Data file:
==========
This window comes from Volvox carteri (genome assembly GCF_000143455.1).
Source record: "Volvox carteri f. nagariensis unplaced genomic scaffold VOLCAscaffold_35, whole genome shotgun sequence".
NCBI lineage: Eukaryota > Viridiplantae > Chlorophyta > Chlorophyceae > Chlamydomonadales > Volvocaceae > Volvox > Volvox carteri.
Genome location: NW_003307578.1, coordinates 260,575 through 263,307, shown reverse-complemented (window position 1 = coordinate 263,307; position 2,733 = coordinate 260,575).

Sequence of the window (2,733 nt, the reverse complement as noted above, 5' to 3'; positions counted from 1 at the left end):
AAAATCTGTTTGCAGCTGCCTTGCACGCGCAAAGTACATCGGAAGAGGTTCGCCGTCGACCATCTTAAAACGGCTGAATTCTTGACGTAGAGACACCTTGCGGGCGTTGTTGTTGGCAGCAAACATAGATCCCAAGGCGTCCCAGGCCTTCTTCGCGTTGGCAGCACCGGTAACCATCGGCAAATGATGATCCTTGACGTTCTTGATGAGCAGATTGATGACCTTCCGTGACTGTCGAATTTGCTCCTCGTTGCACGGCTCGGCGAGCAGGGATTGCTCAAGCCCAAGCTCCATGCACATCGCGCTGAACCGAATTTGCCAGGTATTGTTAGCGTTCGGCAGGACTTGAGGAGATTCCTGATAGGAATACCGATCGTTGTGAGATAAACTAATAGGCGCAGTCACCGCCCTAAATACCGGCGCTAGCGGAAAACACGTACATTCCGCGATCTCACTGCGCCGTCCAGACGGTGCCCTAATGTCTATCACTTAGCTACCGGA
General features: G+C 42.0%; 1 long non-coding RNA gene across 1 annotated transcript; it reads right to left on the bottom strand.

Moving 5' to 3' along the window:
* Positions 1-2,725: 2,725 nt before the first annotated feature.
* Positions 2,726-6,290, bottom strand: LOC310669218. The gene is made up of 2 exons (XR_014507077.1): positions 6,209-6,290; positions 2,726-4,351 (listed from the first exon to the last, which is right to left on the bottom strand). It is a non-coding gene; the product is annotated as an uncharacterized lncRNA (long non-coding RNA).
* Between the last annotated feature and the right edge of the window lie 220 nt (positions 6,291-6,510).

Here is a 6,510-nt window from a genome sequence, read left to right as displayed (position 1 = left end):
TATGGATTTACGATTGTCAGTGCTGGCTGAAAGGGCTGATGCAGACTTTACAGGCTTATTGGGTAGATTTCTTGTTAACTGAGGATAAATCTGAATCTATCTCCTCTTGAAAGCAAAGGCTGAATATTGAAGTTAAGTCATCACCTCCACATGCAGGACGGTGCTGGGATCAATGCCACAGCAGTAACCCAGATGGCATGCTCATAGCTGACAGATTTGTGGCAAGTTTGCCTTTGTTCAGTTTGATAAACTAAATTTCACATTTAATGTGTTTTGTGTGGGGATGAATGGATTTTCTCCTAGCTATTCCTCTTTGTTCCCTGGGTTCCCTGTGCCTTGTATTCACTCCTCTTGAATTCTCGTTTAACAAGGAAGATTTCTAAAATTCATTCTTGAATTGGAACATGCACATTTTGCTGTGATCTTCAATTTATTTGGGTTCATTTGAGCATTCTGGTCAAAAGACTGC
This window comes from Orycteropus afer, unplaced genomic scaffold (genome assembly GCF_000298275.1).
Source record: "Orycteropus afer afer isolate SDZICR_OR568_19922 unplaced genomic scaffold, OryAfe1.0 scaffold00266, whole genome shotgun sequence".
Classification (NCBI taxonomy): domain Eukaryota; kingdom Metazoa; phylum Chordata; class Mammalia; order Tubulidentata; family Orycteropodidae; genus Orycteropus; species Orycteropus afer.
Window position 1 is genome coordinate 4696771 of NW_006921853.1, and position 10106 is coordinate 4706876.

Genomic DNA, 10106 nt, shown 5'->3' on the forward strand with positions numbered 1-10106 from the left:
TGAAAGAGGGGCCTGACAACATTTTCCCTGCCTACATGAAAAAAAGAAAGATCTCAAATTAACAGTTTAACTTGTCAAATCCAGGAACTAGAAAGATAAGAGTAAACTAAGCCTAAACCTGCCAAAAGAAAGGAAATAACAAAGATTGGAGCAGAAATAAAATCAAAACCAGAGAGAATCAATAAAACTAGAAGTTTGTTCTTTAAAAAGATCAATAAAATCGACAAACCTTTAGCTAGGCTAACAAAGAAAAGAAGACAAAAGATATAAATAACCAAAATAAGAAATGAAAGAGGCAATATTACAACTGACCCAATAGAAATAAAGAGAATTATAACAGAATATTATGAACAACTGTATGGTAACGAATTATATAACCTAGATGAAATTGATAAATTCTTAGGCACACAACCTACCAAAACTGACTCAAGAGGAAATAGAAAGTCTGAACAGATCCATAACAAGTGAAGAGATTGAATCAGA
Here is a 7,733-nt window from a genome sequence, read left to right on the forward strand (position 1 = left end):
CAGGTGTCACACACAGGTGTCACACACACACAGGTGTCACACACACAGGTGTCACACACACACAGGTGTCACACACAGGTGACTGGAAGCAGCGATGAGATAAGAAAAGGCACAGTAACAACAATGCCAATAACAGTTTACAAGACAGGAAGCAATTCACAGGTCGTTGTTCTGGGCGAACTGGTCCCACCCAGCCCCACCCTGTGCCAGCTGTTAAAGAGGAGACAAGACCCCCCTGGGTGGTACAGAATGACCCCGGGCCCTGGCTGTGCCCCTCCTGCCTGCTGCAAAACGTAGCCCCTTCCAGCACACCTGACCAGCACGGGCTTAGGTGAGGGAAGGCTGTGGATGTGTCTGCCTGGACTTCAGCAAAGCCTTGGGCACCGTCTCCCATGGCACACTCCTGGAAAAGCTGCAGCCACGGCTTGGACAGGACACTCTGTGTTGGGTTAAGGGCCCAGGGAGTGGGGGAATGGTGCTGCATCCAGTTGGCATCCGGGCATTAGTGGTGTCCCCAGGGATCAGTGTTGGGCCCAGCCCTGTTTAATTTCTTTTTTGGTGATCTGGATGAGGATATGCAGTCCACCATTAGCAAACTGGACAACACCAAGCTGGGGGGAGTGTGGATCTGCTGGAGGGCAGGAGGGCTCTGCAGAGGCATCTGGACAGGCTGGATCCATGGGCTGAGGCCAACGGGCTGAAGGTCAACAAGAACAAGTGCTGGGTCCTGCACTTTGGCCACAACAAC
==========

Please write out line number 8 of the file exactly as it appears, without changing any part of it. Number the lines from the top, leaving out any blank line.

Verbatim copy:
Moving 5' to 3' along the window: